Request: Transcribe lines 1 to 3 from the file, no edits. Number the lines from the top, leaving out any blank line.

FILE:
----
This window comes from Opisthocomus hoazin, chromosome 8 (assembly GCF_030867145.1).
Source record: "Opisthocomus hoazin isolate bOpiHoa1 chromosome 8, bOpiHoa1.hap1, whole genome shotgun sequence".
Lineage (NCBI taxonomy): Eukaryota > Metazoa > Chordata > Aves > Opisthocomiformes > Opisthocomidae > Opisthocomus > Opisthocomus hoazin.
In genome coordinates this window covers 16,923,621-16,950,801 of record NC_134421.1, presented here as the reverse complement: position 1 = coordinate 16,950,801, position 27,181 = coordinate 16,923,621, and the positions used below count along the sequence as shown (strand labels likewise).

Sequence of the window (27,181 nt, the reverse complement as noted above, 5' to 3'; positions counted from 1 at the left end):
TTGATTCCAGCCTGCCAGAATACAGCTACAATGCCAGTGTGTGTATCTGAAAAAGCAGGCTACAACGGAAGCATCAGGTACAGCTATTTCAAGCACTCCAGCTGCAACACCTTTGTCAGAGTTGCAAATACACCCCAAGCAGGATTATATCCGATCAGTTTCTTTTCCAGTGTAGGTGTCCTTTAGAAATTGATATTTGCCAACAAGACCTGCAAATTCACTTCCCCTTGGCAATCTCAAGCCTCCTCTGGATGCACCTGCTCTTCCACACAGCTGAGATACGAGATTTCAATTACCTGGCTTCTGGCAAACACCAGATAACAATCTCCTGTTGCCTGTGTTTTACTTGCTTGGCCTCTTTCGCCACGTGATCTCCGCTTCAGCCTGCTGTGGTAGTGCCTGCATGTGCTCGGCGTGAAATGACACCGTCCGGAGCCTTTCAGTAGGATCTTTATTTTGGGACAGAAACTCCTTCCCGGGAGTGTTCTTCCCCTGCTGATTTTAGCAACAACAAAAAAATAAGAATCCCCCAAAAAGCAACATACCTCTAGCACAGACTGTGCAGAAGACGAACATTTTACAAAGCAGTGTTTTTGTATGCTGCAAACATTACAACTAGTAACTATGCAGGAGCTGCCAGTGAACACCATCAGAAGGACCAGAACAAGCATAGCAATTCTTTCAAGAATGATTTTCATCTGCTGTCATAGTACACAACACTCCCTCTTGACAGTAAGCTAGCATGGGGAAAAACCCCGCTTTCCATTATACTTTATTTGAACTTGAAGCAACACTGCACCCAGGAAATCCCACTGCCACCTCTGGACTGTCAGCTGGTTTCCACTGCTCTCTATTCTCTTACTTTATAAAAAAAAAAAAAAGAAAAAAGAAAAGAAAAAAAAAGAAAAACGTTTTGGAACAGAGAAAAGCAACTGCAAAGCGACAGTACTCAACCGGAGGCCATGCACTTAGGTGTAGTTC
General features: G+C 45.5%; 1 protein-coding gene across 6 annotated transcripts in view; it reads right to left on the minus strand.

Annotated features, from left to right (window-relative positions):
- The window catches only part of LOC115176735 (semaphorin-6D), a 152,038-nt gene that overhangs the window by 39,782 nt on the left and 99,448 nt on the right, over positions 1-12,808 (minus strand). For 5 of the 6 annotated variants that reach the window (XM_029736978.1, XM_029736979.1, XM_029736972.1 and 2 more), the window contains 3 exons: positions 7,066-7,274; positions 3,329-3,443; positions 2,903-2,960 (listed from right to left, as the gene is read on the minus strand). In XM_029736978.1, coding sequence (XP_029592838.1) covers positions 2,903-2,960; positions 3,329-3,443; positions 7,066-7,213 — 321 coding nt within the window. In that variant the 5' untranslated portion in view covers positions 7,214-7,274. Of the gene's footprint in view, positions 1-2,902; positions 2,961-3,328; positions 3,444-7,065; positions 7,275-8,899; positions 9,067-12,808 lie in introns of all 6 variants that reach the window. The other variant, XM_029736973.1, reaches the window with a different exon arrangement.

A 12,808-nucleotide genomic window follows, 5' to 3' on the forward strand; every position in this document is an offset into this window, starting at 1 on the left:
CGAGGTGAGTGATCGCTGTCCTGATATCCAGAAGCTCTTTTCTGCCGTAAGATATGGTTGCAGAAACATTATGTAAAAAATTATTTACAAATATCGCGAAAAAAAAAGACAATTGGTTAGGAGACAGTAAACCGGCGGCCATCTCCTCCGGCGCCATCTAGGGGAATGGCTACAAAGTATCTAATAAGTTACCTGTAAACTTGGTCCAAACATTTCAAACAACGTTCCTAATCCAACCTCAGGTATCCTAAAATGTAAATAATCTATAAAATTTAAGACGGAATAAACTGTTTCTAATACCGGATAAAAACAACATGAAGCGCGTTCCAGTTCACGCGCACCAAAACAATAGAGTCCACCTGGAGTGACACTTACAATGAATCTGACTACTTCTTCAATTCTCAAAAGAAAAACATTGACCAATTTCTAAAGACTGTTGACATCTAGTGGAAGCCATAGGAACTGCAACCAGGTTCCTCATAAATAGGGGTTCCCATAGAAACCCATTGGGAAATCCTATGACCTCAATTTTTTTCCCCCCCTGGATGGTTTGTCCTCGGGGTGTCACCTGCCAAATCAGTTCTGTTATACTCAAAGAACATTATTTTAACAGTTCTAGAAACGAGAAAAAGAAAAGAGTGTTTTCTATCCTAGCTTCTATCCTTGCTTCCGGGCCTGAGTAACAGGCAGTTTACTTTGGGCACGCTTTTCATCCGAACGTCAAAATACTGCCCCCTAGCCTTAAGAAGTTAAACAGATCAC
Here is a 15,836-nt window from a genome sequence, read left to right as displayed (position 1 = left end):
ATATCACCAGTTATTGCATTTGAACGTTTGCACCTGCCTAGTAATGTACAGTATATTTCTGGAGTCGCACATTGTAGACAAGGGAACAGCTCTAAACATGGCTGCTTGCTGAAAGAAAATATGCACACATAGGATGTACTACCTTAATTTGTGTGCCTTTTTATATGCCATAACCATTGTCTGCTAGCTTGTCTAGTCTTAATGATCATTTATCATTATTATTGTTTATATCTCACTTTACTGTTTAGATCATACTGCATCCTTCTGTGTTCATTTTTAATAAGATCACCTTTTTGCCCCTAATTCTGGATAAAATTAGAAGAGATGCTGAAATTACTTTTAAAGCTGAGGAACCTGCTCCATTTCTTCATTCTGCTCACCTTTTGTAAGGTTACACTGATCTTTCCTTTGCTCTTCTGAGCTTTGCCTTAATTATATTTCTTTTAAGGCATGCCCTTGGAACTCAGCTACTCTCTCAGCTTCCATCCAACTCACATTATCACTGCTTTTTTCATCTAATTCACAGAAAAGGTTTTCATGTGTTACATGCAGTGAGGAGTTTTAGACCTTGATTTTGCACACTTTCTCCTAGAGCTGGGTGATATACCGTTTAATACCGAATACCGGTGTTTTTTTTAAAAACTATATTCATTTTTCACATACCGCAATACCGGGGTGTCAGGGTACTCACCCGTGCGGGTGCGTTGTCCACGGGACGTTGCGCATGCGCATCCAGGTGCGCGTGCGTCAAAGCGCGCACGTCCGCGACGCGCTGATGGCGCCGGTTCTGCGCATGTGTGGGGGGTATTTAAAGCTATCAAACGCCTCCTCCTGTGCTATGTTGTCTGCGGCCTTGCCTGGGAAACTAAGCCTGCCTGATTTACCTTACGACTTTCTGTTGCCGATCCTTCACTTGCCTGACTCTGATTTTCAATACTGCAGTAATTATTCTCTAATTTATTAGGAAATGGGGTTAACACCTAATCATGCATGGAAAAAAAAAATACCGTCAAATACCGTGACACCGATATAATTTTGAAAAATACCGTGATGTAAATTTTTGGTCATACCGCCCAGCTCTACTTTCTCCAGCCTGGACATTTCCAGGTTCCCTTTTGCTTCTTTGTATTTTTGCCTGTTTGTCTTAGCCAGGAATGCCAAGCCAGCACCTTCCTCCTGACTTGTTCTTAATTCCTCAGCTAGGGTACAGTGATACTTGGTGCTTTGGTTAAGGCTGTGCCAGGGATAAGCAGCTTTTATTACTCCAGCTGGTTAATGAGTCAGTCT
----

This window comes from Opisthocomus hoazin, chromosome 8 (assembly GCF_030867145.1).
Source record: "Opisthocomus hoazin isolate bOpiHoa1 chromosome 8, bOpiHoa1.hap1, whole genome shotgun sequence".
Lineage (NCBI taxonomy): Eukaryota > Metazoa > Chordata > Aves > Opisthocomiformes > Opisthocomidae > Opisthocomus > Opisthocomus hoazin.